R (on the application of Z) v London Borough of Hackney & Agudas Israel Housing Association Limited
The Court of Appeal held that a policy of restricting the provision of social housing to a certain religious community only was justified as a form of positive action, as it was a proportionate means of achieving the legitimate aim of the charity.
Agudas Israel Housing Association Limited (AIHA Ltd) is a charitable social housing provider in the London Borough of Hackney (Hackney), who provided social housing only to members of the Orthodox Jewish Community. The charity was set up with charitable objects to carry on for the benefit of the Orthodox Jewish Community and to provide housing and accommodation. The policy of AIHA Ltd and its arrangements with Hackney were such that only those from the Orthodox Jewish Community are nominated to AIHA Ltd for social housing.
The Claimant was a resident in Hackney and challenged the policy of both AIHA Ltd and Hackney.
It was accepted that AIHA Ltd's arrangements for allocating housing amounted to direct discrimination on the ground of religion because they treated less favourably those who were not members of the Orthodox Jewish community seeking housing. The question was whether that discrimination was justified.
The Divisional Court held that the discrimination was lawful. It was satisfied that there was a strong correlation between the evidenced poverty and deprivation and the Orthodox Jewish community. It found that the arrangements were a proportionate means of achieving a legitimate aim of overcoming this disadvantage in the Orthodox Jewish community, and that the arrangements for allocation of housing were authorised by the charitable objects of the housing provider to provide benefit to the Orthodox Jewish community. The policy was therefore permitted under the Equality Act and, since that discrimination was lawful, Hackney's allocation policy was also lawful.
On appeal to the Court of Appeal, the only question was whether this policy could be justified as proportionate.
- The law
Section 158 Equality Act 2010 applies where a person reasonably thinks that:
- persons who share a protected characteristic suffer a disadvantage connected to the characteristic,
- persons who share a protected characteristic have needs that are different from the needs of persons who do not share it, or
- participation in an activity by persons who share a protected characteristic is disproportionately low.
This section permits this positive action to be taken as a proportionate means of achieving the legitimate aim of:
- enabling or encouraging persons who share the protected characteristic to overcome or minimise that disadvantage,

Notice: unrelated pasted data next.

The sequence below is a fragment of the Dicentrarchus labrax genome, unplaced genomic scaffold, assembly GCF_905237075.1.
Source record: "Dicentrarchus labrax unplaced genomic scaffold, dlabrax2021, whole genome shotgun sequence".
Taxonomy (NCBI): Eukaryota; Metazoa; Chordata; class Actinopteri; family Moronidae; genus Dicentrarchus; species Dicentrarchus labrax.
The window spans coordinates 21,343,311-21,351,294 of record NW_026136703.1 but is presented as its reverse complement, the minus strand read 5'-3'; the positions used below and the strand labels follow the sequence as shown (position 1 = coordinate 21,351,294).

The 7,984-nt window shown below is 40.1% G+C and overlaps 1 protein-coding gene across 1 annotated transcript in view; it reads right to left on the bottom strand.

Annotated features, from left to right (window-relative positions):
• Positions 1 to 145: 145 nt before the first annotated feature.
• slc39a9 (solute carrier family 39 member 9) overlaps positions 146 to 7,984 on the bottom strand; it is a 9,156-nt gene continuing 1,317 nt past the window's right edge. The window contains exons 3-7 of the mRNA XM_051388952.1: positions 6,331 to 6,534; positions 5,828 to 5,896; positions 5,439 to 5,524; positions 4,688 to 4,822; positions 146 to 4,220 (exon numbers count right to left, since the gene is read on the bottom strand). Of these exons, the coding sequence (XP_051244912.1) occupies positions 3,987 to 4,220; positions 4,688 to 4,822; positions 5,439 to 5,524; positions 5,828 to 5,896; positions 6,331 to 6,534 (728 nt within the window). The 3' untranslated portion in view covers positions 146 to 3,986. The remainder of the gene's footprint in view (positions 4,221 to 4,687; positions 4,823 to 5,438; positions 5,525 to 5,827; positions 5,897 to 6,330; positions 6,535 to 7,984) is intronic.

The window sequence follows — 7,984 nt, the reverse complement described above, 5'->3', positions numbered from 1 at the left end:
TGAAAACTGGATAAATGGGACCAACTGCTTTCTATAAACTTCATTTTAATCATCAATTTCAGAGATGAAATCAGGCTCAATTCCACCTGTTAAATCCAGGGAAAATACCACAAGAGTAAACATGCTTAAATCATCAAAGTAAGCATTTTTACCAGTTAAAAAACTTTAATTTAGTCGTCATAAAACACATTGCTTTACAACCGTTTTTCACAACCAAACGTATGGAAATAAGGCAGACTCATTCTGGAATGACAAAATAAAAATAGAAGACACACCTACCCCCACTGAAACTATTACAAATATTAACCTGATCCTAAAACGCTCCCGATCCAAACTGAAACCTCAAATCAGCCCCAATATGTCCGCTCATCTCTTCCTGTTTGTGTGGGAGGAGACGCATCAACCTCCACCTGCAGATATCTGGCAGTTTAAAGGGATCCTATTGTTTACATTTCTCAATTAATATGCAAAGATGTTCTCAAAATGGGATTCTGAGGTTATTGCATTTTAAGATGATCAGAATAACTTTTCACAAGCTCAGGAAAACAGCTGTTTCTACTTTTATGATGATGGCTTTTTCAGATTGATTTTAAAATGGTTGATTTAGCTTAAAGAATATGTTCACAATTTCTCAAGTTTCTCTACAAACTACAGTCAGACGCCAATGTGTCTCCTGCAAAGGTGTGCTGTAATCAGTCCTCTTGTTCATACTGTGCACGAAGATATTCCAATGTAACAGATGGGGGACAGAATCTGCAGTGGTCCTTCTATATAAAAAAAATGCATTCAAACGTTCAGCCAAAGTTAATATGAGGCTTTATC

- meeting those needs, or
- enabling persons who share the protected characteristic to participate in the activity.
Section 193(2) Equality Act 2010 provides that a person will not contravene equality legislation by restricting the provision of benefits to persons who share a protected characteristic if:
- the person acts in pursuance of a charitable instrument, and
- the provision of the benefits is (a) a proportionate means of achieving a legitimate aim, or (b) for the purpose of preventing or compensating for a disadvantage linked to the protected characteristic.
The Court of Appeal dismissed the appeal and held that the housing policy was permitted under the Equality Act.
In relation to section 193 of the Equality Act, the Court noted that while s.193(2)(a) requires proportionality, s.193(2)(b) is an alternative means of justification and does not require proportionality where the act is in pursuance of a charitable instrument and the purpose of the benefit is to prevent disadvantage related to the protected characteristic, which it was in this case.
In considering how AIHA Ltd’s policy was proportionate, the Court of Appeal stated it was clear there was many difficulties facing the Orthodox Jewish community that could be addressed and minimised by the social housing policy of AIHA Ltd and while there was an impact on the pool of properties available to other groups within Hackney, this was small compared to the positive impact on the Orthodox Jewish community in adopting this housing policy. It also noted that the allocation of properties to non-members of the Orthodox Jewish community would fundamentally undermine AIHA Ltd's charitable objectives, meaning there was no more limited way of achieving the legitimate aim and the allocation policy was proportionate.
It could be argued that this judgment is dependent on the specific facts of the case.
However, what is clear is that a policy of providing a benefit only to a very specific community defined by a protected characteristic can be justified where there are clear charitable objects indicating this action, and the positive action is either a proportionate means of achieving a legitimate aim, or has the purpose of meeting these charitable objects and is aimed at preventing this disadvantage. If charities are undertaking work that could fall foul of the Equality Act, it would be prudent to review the charitable objects to ensure that they support any practices that could be seen as discriminatory.